Local public relations and marketing firms that have remained successful have a couple things in common: They’re able to change with the tide and they’re bullish about what they do.
At Imagine Communications, for instance, Alex Raffi, the firm’s partner and creative director, said the company had to adapt during the economic downturn and find ways to engage people and to make them see the value in marketing. To that end, those at Imagine realized they weren’t just a group of marketers, they also have to be business consultants. They’ll tell a client what they do really well, and make that a focus.
“These are things that I don’t think are traditional marketing,” Raffi said.
Traditional or not, they’ve worked.
Billings at Imagine have increased modestly: “People are starting to be cautiously optimistic,” Raffi said.
Across the country, there’s a similar trend.
Annual U.S. spending on combined public relations and word-of-mouth marketing services will increase at a compound annual growth rate of 14 percent between 2010 and 2015, to $10.96 billion, according to private-equity firm Veronhis Suhler Stevenson.
Darcy Neighbors, founder of CIM Marketing Partners, has more than 25 years of experience marketing in Las Vegas. She said during the downtime a lot of clients were scared and wanted to pull back budgets, but she saw opportunity.
“We told them, ‘This is a time to capture market share.’ The clients who stuck with it are doing incredible now,” Neighbors said.
Her firm has about 35 clients.
“We are definitely seeing billings come back, although people are more prudent,” Neighbors said.
James Stover, president of the local Public Relations Society of America chapter, said he views the local industry as “steady to increasing.”
An account manager at MassMedia, Stover noted the firm has grown its client roster and staff over the past few years. Health care clients have been a stronghold, and through its relationship with Healthcare Partners of Nevada, it was able to expand into partner companies JSA Medical Group in Florida and Healthcare Partners in California.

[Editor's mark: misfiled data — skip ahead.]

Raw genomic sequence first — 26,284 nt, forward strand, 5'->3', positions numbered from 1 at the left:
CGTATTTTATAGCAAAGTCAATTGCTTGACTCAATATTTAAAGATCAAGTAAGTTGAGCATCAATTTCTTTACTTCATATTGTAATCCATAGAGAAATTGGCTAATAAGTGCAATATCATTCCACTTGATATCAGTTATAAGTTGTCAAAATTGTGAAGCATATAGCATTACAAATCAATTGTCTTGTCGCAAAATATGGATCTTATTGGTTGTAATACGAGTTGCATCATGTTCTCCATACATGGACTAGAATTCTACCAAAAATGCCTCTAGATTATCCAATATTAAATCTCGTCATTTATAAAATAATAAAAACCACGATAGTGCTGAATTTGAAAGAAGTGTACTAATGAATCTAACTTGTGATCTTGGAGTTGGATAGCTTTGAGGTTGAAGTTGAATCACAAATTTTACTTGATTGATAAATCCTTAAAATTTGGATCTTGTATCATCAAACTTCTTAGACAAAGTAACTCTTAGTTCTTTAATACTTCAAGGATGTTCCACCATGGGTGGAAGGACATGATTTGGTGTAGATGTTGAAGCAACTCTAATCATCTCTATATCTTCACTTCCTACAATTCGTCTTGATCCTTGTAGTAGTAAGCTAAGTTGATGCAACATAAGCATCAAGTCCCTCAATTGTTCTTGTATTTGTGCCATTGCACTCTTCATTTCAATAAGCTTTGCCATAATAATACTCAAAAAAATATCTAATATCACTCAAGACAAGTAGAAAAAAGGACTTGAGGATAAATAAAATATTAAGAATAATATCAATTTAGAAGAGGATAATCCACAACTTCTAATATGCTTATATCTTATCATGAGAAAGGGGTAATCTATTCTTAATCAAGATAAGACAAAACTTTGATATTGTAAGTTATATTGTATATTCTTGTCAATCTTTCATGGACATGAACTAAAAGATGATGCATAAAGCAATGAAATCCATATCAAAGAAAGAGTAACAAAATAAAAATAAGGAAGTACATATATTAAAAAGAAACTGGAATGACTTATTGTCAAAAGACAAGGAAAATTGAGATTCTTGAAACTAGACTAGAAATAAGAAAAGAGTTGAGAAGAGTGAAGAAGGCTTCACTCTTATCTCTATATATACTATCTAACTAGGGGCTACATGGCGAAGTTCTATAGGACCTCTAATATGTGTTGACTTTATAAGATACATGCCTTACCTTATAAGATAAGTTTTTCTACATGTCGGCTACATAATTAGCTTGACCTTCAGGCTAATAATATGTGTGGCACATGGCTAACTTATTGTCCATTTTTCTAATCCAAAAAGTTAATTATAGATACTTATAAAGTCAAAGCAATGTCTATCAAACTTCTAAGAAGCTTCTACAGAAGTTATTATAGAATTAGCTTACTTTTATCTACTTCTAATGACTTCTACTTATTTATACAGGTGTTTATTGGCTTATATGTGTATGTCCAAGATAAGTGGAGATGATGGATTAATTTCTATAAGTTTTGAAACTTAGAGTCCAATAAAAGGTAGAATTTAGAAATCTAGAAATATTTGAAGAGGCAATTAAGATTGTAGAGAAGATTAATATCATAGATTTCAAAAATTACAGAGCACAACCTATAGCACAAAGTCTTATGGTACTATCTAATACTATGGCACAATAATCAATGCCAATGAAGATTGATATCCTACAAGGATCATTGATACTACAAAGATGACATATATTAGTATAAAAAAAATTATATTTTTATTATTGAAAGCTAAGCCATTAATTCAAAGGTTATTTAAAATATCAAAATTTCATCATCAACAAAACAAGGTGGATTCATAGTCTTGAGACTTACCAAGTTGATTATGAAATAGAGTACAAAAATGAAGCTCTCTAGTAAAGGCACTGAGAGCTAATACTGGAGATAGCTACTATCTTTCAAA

Technology has turned the industry upside down.
“In the last five years there’s been a lot of changes in the way we communicate,” Raffi said. “We learned that people now, because people have so much access to information, they’re harder to impress.”
Good communications, he said, should interrupt people and sidetrack them from what they’re doing.
“People live in social media now to a large degree,” Raffi said. “People are ultrafocused on their little world. Unless you have a story to tell, nobody’s going to pay attention to it.”
The past five years have been the most challenging of Neighbors’ career, with the combination of the recession and increasing social media usage.
“The biggest trend that’s going to be the most difficult to manage for any company, is their online reputation management. That is going to be crucial,” Neighbors said. “If you can’t manage the negative posts online, you are going to lose big time.”
At MassMedia, Stover said he’s noticed an increased client expectation for a fast turnaround.
“All clients want it now,” he said.
In crisis communications situations, response time has gone from an hour to seconds. Social media, blog posts and other mediums have made it a very different public relations world today.
“You better be prepared and you better include social media. You better have a social media policy,” Stover said.
Micromarketing to targeted audiences, too, is a big trend.
Looking ahead, CIM Marketing Partners will be doing more one-on-one business development and media training with its clients.
“I think that’s going to be a big part of our future,” Neighbors said.
Oftentimes, Raffi said, clients say they want to differentiate themselves and be noticed, but not all of them have an apparent story to tell, which is why PR professionals have to dig deeper than ever to get to the interesting information that will stop someone in their tracks.
“The key to being a successful firm is creativity, no matter what you do,” Raffi said.
Reacting to the changes have worked for Imagine: The firm hosted free marketing seminars through the Henderson Chamber of Commerce during the recession, which in turn helped build trust with the community.
“People responded very well to that,” Raffi said.
The 12-person company made it through the tough times without having to lay off a single employee. Today it has a rotating client roster of about 30.
As for the future, Imagine is playing around with book publishing and may add it as a service, but any future new direction is determined by serendipity.
“I think as we grow we’ll find niches and we’ll experiment. If the staff finds an area of interest and wants to expand, we’re open to that,” Raffi said.
MassMedia’s future includes expanded advertising.
“I think communications wise, it’s essential. Having everybody on the same page for the same team, … there’s no miscommunication,” Stover said.
Contact reporter Laura Carroll at email@example.com or 702-380-4588. Follow @lscvegas on Twitter.
Awards deadline approaches
The Las Vegas Valley Chapter of the Public Relations Society of America sponsors monthly luncheons, mixers, professional development seminars and an annual awards program, the Pinnacle Awards.
Membership is open to public relations professionals or college professors teaching the craft at an accredited college or university. The local PRSA chapter has about 100 members.
Aug. 29 is the deadline for entries in this year’s Pinnacle Awards, which showcases the best and brightest of Las Vegas PR professionals. The event is scheduled for Nov. 13 at the Rocks Lounge inside the Red Rock Resort.
For more information on the local chapter, visit prsalasvegas.com. For information on the awards program, visit prsapinnacleawards.com.